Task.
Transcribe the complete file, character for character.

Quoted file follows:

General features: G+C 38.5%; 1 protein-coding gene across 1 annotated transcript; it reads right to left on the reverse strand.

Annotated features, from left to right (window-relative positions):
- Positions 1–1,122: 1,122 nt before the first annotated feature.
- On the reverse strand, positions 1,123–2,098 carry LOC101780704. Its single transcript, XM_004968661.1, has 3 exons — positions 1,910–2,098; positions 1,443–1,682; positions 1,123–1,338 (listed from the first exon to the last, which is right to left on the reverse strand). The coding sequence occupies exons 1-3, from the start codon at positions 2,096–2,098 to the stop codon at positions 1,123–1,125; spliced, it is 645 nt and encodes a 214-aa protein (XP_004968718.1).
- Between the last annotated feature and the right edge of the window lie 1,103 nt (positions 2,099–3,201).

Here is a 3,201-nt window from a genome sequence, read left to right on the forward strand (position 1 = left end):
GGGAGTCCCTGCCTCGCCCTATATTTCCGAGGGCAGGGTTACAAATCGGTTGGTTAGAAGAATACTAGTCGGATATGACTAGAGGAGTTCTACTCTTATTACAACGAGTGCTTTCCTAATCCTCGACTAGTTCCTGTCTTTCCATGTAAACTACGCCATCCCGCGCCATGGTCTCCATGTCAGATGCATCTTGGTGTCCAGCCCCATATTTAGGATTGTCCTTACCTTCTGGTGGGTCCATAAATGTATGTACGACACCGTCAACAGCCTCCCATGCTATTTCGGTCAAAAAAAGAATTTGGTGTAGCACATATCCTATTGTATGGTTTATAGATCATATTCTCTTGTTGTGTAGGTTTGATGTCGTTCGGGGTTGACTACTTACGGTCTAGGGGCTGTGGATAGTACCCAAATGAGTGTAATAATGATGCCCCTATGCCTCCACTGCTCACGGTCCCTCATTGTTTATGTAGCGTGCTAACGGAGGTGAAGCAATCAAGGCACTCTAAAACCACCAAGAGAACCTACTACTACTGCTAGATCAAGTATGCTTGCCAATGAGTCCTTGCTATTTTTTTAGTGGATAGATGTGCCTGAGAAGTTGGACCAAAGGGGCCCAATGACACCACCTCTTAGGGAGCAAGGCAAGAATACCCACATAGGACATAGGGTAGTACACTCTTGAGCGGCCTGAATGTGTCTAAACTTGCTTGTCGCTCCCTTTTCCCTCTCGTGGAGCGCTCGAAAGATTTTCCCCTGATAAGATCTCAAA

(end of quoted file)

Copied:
General features: G+C 38.5%; 1 protein-coding gene across 1 annotated transcript; it reads right to left on the reverse strand.

Annotated features, from left to right (window-relative positions):
- Positions 1–1,122: 1,122 nt before the first annotated feature.
- On the reverse strand, positions 1,123–2,098 carry LOC101780704. Its single transcript, XM_004968661.1, has 3 exons — positions 1,910–2,098; positions 1,443–1,682; positions 1,123–1,338 (listed from the first exon to the last, which is right to left on the reverse strand). The coding sequence occupies exons 1-3, from the start codon at positions 2,096–2,098 to the stop codon at positions 1,123–1,125; spliced, it is 645 nt and encodes a 214-aa protein (XP_004968718.1).
- Between the last annotated feature and the right edge of the window lie 1,103 nt (positions 2,099–3,201).

Here is a 3,201-nt window from a genome sequence, read left to right on the forward strand (position 1 = left end):
GGGAGTCCCTGCCTCGCCCTATATTTCCGAGGGCAGGGTTACAAATCGGTTGGTTAGAAGAATACTAGTCGGATATGACTAGAGGAGTTCTACTCTTATTACAACGAGTGCTTTCCTAATCCTCGACTAGTTCCTGTCTTTCCATGTAAACTACGCCATCCCGCGCCATGGTCTCCATGTCAGATGCATCTTGGTGTCCAGCCCCATATTTAGGATTGTCCTTACCTTCTGGTGGGTCCATAAATGTATGTACGACACCGTCAACAGCCTCCCATGCTATTTCGGTCAAAAAAAGAATTTGGTGTAGCACATATCCTATTGTATGGTTTATAGATCATATTCTCTTGTTGTGTAGGTTTGATGTCGTTCGGGGTTGACTACTTACGGTCTAGGGGCTGTGGATAGTACCCAAATGAGTGTAATAATGATGCCCCTATGCCTCCACTGCTCACGGTCCCTCATTGTTTATGTAGCGTGCTAACGGAGGTGAAGCAATCAAGGCACTCTAAAACCACCAAGAGAACCTACTACTACTGCTAGATCAAGTATGCTTGCCAATGAGTCCTTGCTATTTTTTTAGTGGATAGATGTGCCTGAGAAGTTGGACCAAAGGGGCCCAATGACACCACCTCTTAGGGAGCAAGGCAAGAATACCCACATAGGACATAGGGTAGTACACTCTTGAGCGGCCTGAATGTGTCTAAACTTGCTTGTCGCTCCCTTTTCCCTCTCGTGGAGCGCTCGAAAGATTTTCCCCTGATAAGATCTCAAA